Topics Covered: Important International institutions, agencies and fora, their structure, mandate.
Saudi Arabia is hosting the first-ever Ministerial Meeting of the G-20 Anti-Corruption Working Group (ACWG) virtually.
Established by G20 Leaders at the Toronto Summit in 2010.
- Responsible for updating and implementing the G20 Anti-corruption Action Plan.
- Reports to G20 Leaders.
- It cooperates closely with and supports the work of relevant international organizations, including the Organization of Economic Cooperation and Development, the United Nations, the World Bank, the International Monetary Fund and the Financial Action Task Force.
What is the G20?
The G20 is an annual meeting of leaders from the countries with the largest and fastest-growing economies. Its members account for 85% of the world’s GDP, and two-thirds of its population.
- The G20 Summit is formally known as the “Summit on Financial Markets and the World Economy”.
Genesis of G20:
After the Asian Financial Crisis in 1997-1998, it was acknowledged that the participation of major emerging market countries is needed on discussions on the international financial system, and G7 finance ministers agreed to establish the G20 Finance Ministers and Central Bank Governors meeting in 1999.
Full membership of the G20:
Argentina, Australia, Brazil, Canada, China, France, Germany, India, Indonesia, Italy, Japan, Mexico, Russia, Saudi Arabia, South Africa, South Korea, Turkey, the United Kingdom, the United States and the European Union.
What is G20+?
The G20 developing nations, also called G21/G23/G20+ is a bloc of developing nations which was established on August 20, 2003.
Its origins can be traced to the Brasilia Declaration signed by the foreign ministers of India, Brazil and South Africa on 6th June 2003.
- The G20+ is responsible for 60% of the world population, 26% of the world’s agricultural exports and 70% of its farmers.
- G20 vs G20+ vs G7 vs G8.
- Objectives and sub- groups.
- Overview of Geographical locations of the member countries.
- Overview of the 2003 Brasilia Declaration.
- Who is is hosting G-20 Leaders’ Summit in 2020?
- When was the Anti-Corruption Working Group established?
Do you think the recent G20 summits have turned into talking shops rather than getting down to brass tacks? Critically analyse.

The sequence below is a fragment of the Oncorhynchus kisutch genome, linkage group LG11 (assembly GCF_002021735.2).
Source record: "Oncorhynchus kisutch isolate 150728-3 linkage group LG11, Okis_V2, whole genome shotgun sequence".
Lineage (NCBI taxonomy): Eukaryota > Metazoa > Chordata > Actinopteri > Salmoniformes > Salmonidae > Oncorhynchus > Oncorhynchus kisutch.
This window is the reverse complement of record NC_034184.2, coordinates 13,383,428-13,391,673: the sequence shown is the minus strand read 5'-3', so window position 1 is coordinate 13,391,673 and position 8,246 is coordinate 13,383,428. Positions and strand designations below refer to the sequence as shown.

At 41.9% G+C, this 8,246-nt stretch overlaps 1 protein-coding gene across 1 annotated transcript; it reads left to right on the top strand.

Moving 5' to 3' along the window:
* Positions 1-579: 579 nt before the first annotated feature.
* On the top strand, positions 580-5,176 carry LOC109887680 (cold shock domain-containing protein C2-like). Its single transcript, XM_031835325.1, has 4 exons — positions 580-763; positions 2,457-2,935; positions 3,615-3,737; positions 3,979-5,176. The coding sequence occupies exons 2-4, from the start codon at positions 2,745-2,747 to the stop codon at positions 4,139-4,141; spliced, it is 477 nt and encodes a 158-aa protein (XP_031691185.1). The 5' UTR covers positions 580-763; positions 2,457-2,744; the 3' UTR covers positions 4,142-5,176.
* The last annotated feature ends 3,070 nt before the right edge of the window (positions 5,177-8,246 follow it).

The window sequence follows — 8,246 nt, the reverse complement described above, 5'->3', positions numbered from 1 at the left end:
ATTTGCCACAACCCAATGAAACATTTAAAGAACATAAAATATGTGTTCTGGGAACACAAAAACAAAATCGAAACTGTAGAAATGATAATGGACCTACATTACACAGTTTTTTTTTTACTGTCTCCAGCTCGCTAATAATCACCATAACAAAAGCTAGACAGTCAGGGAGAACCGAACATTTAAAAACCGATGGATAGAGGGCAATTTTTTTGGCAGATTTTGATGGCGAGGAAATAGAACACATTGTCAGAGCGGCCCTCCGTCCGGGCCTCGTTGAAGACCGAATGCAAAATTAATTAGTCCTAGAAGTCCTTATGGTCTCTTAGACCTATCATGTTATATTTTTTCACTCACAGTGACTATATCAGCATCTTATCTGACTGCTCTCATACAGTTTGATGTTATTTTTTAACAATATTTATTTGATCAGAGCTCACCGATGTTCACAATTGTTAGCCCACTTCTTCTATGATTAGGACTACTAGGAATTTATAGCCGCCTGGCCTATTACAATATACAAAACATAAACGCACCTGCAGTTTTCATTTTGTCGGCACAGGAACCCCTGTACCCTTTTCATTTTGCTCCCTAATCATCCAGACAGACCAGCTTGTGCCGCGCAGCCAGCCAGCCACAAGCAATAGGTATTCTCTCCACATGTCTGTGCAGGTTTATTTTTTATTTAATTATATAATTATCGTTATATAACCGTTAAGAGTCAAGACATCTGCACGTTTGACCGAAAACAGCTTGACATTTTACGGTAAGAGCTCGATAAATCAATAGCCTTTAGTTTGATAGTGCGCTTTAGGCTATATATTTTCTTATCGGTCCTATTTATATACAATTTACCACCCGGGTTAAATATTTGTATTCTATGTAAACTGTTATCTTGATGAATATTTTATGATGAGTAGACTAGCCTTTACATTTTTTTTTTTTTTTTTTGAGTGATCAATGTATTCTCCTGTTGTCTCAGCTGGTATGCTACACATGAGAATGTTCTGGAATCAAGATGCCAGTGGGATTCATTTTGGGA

GS Paper : 3
Topics Covered: Inclusive growth and issues arising from it.
The Reserve Bank of India (RBI) has announced that it had decided to purchase Government securities for an aggregate amount of ₹20,000 crore under Open Market Operations (OMO).
What are govt securities?
A government security (G-Sec) is a tradeable instrument issued by the central government or state governments.
- It acknowledges the government’s debt obligations.
- Such securities can be both short term (treasury bills — with original maturities of less than one year) or long term (government bonds or dated securities — with original maturity of one year or more).
- The central government issues both: treasury bills and bonds or dated securities.
- State governments issue only bonds or dated securities, which are called the state development loans.
- Since they are issued by the government, they carry no risk of default, and hence, are called risk-free gilt-edged instruments.
- FPIs are allowed to participate in the G-Secs market within the quantitative limits prescribed from time to time.
Why are G-secs volatile?
G- Sec prices fluctuate sharply in the secondary markets. Factors affecting their prices:
- Demand and supply of the securities.
- Changes in interest rates in the economy and other macro-economic factors, such as, liquidity and inflation.
- Developments in other markets like money, foreign exchange, credit and capital markets.
- Developments in international bond markets, specifically the US Treasuries.
- Policy actions by RBI like change in repo rates, cash-reserve ratio and open-market operations.